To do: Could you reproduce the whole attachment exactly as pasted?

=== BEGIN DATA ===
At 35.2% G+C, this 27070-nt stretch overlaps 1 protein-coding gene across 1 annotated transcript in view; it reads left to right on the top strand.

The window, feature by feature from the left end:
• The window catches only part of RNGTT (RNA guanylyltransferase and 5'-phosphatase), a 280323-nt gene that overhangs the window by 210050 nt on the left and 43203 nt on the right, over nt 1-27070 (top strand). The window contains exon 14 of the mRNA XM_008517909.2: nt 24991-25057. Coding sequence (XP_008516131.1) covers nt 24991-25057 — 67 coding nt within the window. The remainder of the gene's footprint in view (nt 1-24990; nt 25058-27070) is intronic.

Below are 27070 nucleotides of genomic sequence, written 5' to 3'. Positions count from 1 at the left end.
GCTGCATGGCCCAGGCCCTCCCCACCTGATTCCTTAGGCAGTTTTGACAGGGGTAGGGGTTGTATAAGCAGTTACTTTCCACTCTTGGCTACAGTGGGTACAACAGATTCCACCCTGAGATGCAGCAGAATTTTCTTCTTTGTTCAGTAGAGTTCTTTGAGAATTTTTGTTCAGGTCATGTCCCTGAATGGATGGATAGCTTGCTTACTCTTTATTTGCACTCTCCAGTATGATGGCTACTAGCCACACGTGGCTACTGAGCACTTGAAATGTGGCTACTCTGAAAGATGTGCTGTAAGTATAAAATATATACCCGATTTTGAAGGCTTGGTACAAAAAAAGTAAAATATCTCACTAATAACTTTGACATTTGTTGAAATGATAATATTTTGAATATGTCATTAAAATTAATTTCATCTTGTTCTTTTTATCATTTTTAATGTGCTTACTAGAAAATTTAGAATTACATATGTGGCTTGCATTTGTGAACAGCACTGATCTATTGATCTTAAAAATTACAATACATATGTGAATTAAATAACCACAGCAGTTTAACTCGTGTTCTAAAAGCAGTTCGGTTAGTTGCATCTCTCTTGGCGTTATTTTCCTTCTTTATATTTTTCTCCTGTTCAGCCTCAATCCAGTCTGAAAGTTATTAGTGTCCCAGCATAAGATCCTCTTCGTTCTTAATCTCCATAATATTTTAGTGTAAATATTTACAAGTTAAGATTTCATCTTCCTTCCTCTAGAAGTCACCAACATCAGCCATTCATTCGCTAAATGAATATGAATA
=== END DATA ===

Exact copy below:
At 35.2% G+C, this 27070-nt stretch overlaps 1 protein-coding gene across 1 annotated transcript in view; it reads left to right on the top strand.

The window, feature by feature from the left end:
• The window catches only part of RNGTT (RNA guanylyltransferase and 5'-phosphatase), a 280323-nt gene that overhangs the window by 210050 nt on the left and 43203 nt on the right, over nt 1-27070 (top strand). The window contains exon 14 of the mRNA XM_008517909.2: nt 24991-25057. Coding sequence (XP_008516131.1) covers nt 24991-25057 — 67 coding nt within the window. The remainder of the gene's footprint in view (nt 1-24990; nt 25058-27070) is intronic.

Below are 27070 nucleotides of genomic sequence, written 5' to 3'. Positions count from 1 at the left end.
GCTGCATGGCCCAGGCCCTCCCCACCTGATTCCTTAGGCAGTTTTGACAGGGGTAGGGGTTGTATAAGCAGTTACTTTCCACTCTTGGCTACAGTGGGTACAACAGATTCCACCCTGAGATGCAGCAGAATTTTCTTCTTTGTTCAGTAGAGTTCTTTGAGAATTTTTGTTCAGGTCATGTCCCTGAATGGATGGATAGCTTGCTTACTCTTTATTTGCACTCTCCAGTATGATGGCTACTAGCCACACGTGGCTACTGAGCACTTGAAATGTGGCTACTCTGAAAGATGTGCTGTAAGTATAAAATATATACCCGATTTTGAAGGCTTGGTACAAAAAAAGTAAAATATCTCACTAATAACTTTGACATTTGTTGAAATGATAATATTTTGAATATGTCATTAAAATTAATTTCATCTTGTTCTTTTTATCATTTTTAATGTGCTTACTAGAAAATTTAGAATTACATATGTGGCTTGCATTTGTGAACAGCACTGATCTATTGATCTTAAAAATTACAATACATATGTGAATTAAATAACCACAGCAGTTTAACTCGTGTTCTAAAAGCAGTTCGGTTAGTTGCATCTCTCTTGGCGTTATTTTCCTTCTTTATATTTTTCTCCTGTTCAGCCTCAATCCAGTCTGAAAGTTATTAGTGTCCCAGCATAAGATCCTCTTCGTTCTTAATCTCCATAATATTTTAGTGTAAATATTTACAAGTTAAGATTTCATCTTCCTTCCTCTAGAAGTCACCAACATCAGCCATTCATTCGCTAAATGAATATGAATA